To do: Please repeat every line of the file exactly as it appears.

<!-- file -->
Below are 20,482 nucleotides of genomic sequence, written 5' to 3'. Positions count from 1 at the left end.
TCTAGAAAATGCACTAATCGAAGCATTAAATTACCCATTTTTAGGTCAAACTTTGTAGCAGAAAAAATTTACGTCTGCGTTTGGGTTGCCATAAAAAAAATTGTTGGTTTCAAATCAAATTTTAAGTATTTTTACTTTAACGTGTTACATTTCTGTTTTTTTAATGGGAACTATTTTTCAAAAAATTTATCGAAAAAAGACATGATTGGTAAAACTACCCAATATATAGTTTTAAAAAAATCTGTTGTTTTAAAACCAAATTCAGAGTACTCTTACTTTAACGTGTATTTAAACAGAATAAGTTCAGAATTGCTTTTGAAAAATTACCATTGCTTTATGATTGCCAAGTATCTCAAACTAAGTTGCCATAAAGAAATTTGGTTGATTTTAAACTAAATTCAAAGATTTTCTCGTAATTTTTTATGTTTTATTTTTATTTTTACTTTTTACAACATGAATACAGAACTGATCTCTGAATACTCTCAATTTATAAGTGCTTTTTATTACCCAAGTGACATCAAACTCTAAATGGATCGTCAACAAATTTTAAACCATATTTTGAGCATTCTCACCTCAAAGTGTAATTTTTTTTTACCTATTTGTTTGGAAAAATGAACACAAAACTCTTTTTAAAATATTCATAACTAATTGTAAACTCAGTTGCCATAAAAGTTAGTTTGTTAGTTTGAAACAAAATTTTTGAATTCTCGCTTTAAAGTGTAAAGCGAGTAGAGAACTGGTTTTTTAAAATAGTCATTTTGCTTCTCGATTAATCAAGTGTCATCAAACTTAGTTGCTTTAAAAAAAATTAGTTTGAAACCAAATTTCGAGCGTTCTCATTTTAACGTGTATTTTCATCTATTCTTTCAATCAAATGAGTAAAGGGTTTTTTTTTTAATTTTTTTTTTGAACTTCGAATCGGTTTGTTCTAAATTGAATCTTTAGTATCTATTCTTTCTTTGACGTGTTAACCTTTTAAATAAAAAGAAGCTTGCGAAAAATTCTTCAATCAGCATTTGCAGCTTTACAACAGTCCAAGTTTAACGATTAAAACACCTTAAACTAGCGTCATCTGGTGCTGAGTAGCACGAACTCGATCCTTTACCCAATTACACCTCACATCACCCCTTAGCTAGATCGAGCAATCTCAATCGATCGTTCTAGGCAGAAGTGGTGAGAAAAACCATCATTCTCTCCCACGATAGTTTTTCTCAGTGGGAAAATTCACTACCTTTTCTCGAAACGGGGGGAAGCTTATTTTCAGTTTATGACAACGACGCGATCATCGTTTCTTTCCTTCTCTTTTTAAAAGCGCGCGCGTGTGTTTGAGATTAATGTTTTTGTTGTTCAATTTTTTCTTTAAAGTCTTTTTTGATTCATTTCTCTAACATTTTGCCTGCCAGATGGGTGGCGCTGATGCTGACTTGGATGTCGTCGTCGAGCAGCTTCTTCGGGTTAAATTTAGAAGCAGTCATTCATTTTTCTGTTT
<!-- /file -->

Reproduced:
Below are 20,482 nucleotides of genomic sequence, written 5' to 3'. Positions count from 1 at the left end.
TCTAGAAAATGCACTAATCGAAGCATTAAATTACCCATTTTTAGGTCAAACTTTGTAGCAGAAAAAATTTACGTCTGCGTTTGGGTTGCCATAAAAAAAATTGTTGGTTTCAAATCAAATTTTAAGTATTTTTACTTTAACGTGTTACATTTCTGTTTTTTTAATGGGAACTATTTTTCAAAAAATTTATCGAAAAAAGACATGATTGGTAAAACTACCCAATATATAGTTTTAAAAAAATCTGTTGTTTTAAAACCAAATTCAGAGTACTCTTACTTTAACGTGTATTTAAACAGAATAAGTTCAGAATTGCTTTTGAAAAATTACCATTGCTTTATGATTGCCAAGTATCTCAAACTAAGTTGCCATAAAGAAATTTGGTTGATTTTAAACTAAATTCAAAGATTTTCTCGTAATTTTTTATGTTTTATTTTTATTTTTACTTTTTACAACATGAATACAGAACTGATCTCTGAATACTCTCAATTTATAAGTGCTTTTTATTACCCAAGTGACATCAAACTCTAAATGGATCGTCAACAAATTTTAAACCATATTTTGAGCATTCTCACCTCAAAGTGTAATTTTTTTTTACCTATTTGTTTGGAAAAATGAACACAAAACTCTTTTTAAAATATTCATAACTAATTGTAAACTCAGTTGCCATAAAAGTTAGTTTGTTAGTTTGAAACAAAATTTTTGAATTCTCGCTTTAAAGTGTAAAGCGAGTAGAGAACTGGTTTTTTAAAATAGTCATTTTGCTTCTCGATTAATCAAGTGTCATCAAACTTAGTTGCTTTAAAAAAAATTAGTTTGAAACCAAATTTCGAGCGTTCTCATTTTAACGTGTATTTTCATCTATTCTTTCAATCAAATGAGTAAAGGGTTTTTTTTTTAATTTTTTTTTTGAACTTCGAATCGGTTTGTTCTAAATTGAATCTTTAGTATCTATTCTTTCTTTGACGTGTTAACCTTTTAAATAAAAAGAAGCTTGCGAAAAATTCTTCAATCAGCATTTGCAGCTTTACAACAGTCCAAGTTTAACGATTAAAACACCTTAAACTAGCGTCATCTGGTGCTGAGTAGCACGAACTCGATCCTTTACCCAATTACACCTCACATCACCCCTTAGCTAGATCGAGCAATCTCAATCGATCGTTCTAGGCAGAAGTGGTGAGAAAAACCATCATTCTCTCCCACGATAGTTTTTCTCAGTGGGAAAATTCACTACCTTTTCTCGAAACGGGGGGAAGCTTATTTTCAGTTTATGACAACGACGCGATCATCGTTTCTTTCCTTCTCTTTTTAAAAGCGCGCGCGTGTGTTTGAGATTAATGTTTTTGTTGTTCAATTTTTTCTTTAAAGTCTTTTTTGATTCATTTCTCTAACATTTTGCCTGCCAGATGGGTGGCGCTGATGCTGACTTGGATGTCGTCGTCGAGCAGCTTCTTCGGGTTAAATTTAGAAGCAGTCATTCATTTTTCTGTTT